Democratic Senators Block Pickering’s Confirmation
Citing civil rights concerns, Senate Democrats on Thursday blocked the confirmation of federal Judge Charles W. Pickering Sr. of Mississippi to an appellate court, marking the fourth time this year that one of President Bush’s judicial nominees has been stopped by filibuster.
Pickering’s allies fell six votes short of the 60 they needed to bust a Democratic filibuster and force a vote on his nomination. The 54-43 vote followed a short, bitter debate in which the judge’s supporters charged that he was being smeared and his critics said they were only protesting his record.
The vote came nearly two and a half years after President Bush tapped Pickering for a promotion to the U.S. 5th Circuit Court of Appeals in New Orleans.
The Senate has confirmed 166 federal judges during Bush’s presidency. But several of the president’s nominees have stalled amid an ideological battle over the judiciary.
Democrats say many of Bush’s choices, including those blocked by filibuster, are out of the legal mainstream on civil rights, abortion rights, consumer rights and other issues. Republicans say the Bush nominees represent top legal talent and that the president should be entitled to appoint judges who reflect his conservative philosophy.
In addition to Pickering, three other Bush nominees to appellate courts failed to overcome Democratic filibusters this year: Texas Supreme Court Justice Priscilla R. Owen, Alabama Atty. Gen. William H. Pryor Jr. and Washington, D.C., lawyer Miguel A. Estrada. Estrada, frustrated by more than two years in limbo without Senate action, asked Bush in September to withdraw his nomination for the U.S. Court of Appeals for the District of Columbia circuit.
The minority party may also use its blocking power in the Senate to thwart action on a handful of other appellate judicial nominees, including Los Angeles Superior Court Judge Carolyn B. Kuhl and California Supreme Court Justice Janice Rogers Brown.
Bush, appearing Thursday at a fund-raiser in Columbus, Ohio, did not refer directly to the Pickering vote. But he said that “every judicial nominee deserves a fair hearing and an up-or-down vote on the Senate floor.”
Thumping a lectern, he added: “It is time for some members of the United States Senate to stop playing politics with American justice!”
The Pickering vote came five days before a tight election for governor in Mississippi, timing that Republicans called coincidental.
Gov. Ronnie Musgrove and other statewide Democratic officials had endorsed Pickering, breaking ranks with Democrats in Washington. Pickering’s allies said Thursday that the Senate vote could inflame some Mississippi voters.
“A lot of people are going to be just generally mad,” said Sen. Trent Lott (R-Miss.), predicting that the anger may help Republican gubernatorial candidate Haley Barbour. Bush is scheduled to campaign for Barbour on Saturday.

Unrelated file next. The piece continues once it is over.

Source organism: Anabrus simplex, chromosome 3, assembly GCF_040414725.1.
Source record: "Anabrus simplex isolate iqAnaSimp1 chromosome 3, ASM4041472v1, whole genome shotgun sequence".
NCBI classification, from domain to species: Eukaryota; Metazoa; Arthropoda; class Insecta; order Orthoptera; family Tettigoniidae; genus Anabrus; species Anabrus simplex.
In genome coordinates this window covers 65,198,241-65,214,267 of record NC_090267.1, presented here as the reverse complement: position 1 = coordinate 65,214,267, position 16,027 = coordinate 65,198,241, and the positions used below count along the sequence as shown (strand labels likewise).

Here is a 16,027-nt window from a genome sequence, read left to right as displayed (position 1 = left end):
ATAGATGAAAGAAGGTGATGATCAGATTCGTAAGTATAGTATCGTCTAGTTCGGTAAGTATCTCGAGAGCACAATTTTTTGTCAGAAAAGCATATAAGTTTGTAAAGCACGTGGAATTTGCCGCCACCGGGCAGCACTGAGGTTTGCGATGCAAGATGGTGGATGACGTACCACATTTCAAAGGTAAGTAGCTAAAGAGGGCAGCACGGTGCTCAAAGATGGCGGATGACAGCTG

Pickering drew opposition from supporters of civil rights, abortion rights and other causes. As evidence of his alleged insensitivity, critics cited his intervention to reduce a legally prescribed minimum sentence for a white man convicted of a 1994 cross burning. His allies argued just as fervently that Pickering was being unfairly maligned.
Sen. Thad Cochran (R-Miss.) implored Democrats to reconsider their opposition. He called the judge “above reproach, totally honest and honorable.” Cochran added: “The people who know Charles Pickering best are the residents of my state, and they overwhelmingly support his confirmation.”
But Sen. Edward M. Kennedy (D-Mass.) said Pickering would reverse progress on civil rights. “He has often been hostile to plaintiffs bringing civil rights claims,” Kennedy said, charging that the judge has “a disturbing record.”
Democrats voted in March 2002 to lock up Pickering’s nomination in committee. Republicans pushed for further action after gaining a majority in the Senate last January.
So far, there is little evidence that Republicans can muster the public pressure that it would take to force Democrats to abandon their blocking tactics on judicial nominees.
In fact, one Democrat who sided with Bush on the Estrada filibuster -- Sen. Bill Nelson of Florida -- opposed the president Thursday.
Explaining the discrepancy, Nelson said he believed he had assurances about Estrada’s evenhandedness that were missing in the case of Pickering.
At the same time, Pickering picked up support Thursday from a senator who had opposed Estrada: independent James M. Jeffords of Vermont. “I could find no reason not to vote for him,” Jeffords said, noting that a close friend had vouched for Pickering and called him “a fine, well-balanced judge.”
After the vote, Sen. Orrin G. Hatch (R-Utah) predicted that the Republican Senate majority would soon take steps to suppress the Democrats’ ability to use filibusters to thwart judicial nominees.
He said that the framers of the Constitution did not envision that a minority of senators would be able to block a nomination on the Senate floor.
Even if he fails to win confirmation, Pickering, 66, will remain a U.S. district judge, a position he has held since 1990.
Two Democrats broke ranks Thursday to support final action on Pickering: Sens. John B. Breaux of Louisiana and Zell Miller of Georgia. They joined Jeffords and all 51 Senate Republicans in backing Pickering.
Three Democrats did not vote: Sens. John F. Kerry of Massachusetts, John Edwards of North Carolina and Ben Nelson of Nebraska. Kerry and Edwards are 2004 presidential candidates.
Times staff writer Edwin Chen contributed to this report.